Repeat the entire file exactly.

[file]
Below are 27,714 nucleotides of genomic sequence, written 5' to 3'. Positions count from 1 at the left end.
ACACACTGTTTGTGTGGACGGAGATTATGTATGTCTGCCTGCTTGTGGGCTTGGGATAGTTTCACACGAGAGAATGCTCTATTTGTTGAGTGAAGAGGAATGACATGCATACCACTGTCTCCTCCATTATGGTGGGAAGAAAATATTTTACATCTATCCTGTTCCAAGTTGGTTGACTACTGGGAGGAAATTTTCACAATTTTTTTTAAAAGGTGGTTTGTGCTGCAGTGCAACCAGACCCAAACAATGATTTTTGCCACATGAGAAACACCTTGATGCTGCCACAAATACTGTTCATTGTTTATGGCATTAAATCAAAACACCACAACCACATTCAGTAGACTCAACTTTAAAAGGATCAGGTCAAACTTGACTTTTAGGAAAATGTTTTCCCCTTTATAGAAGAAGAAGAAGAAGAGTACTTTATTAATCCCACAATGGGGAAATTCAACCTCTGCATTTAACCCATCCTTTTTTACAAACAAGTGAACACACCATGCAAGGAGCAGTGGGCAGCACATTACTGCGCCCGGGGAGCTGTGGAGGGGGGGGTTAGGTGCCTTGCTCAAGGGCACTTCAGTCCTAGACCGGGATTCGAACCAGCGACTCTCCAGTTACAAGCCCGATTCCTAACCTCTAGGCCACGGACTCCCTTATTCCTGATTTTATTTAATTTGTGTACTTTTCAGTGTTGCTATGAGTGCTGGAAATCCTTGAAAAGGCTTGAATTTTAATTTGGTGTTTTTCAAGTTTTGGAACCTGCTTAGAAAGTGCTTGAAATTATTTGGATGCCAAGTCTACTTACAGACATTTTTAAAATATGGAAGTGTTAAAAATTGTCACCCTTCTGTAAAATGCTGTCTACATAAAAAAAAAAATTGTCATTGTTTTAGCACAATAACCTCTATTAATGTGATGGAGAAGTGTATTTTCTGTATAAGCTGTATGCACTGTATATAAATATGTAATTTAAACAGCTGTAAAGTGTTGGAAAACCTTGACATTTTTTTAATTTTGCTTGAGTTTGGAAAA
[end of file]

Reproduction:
Below are 27,714 nucleotides of genomic sequence, written 5' to 3'. Positions count from 1 at the left end.
ACACACTGTTTGTGTGGACGGAGATTATGTATGTCTGCCTGCTTGTGGGCTTGGGATAGTTTCACACGAGAGAATGCTCTATTTGTTGAGTGAAGAGGAATGACATGCATACCACTGTCTCCTCCATTATGGTGGGAAGAAAATATTTTACATCTATCCTGTTCCAAGTTGGTTGACTACTGGGAGGAAATTTTCACAATTTTTTTTAAAAGGTGGTTTGTGCTGCAGTGCAACCAGACCCAAACAATGATTTTTGCCACATGAGAAACACCTTGATGCTGCCACAAATACTGTTCATTGTTTATGGCATTAAATCAAAACACCACAACCACATTCAGTAGACTCAACTTTAAAAGGATCAGGTCAAACTTGACTTTTAGGAAAATGTTTTCCCCTTTATAGAAGAAGAAGAAGAAGAGTACTTTATTAATCCCACAATGGGGAAATTCAACCTCTGCATTTAACCCATCCTTTTTTACAAACAAGTGAACACACCATGCAAGGAGCAGTGGGCAGCACATTACTGCGCCCGGGGAGCTGTGGAGGGGGGGGTTAGGTGCCTTGCTCAAGGGCACTTCAGTCCTAGACCGGGATTCGAACCAGCGACTCTCCAGTTACAAGCCCGATTCCTAACCTCTAGGCCACGGACTCCCTTATTCCTGATTTTATTTAATTTGTGTACTTTTCAGTGTTGCTATGAGTGCTGGAAATCCTTGAAAAGGCTTGAATTTTAATTTGGTGTTTTTCAAGTTTTGGAACCTGCTTAGAAAGTGCTTGAAATTATTTGGATGCCAAGTCTACTTACAGACATTTTTAAAATATGGAAGTGTTAAAAATTGTCACCCTTCTGTAAAATGCTGTCTACATAAAAAAAAAAATTGTCATTGTTTTAGCACAATAACCTCTATTAATGTGATGGAGAAGTGTATTTTCTGTATAAGCTGTATGCACTGTATATAAATATGTAATTTAAACAGCTGTAAAGTGTTGGAAAACCTTGACATTTTTTTAATTTTGCTTGAGTTTGGAAAA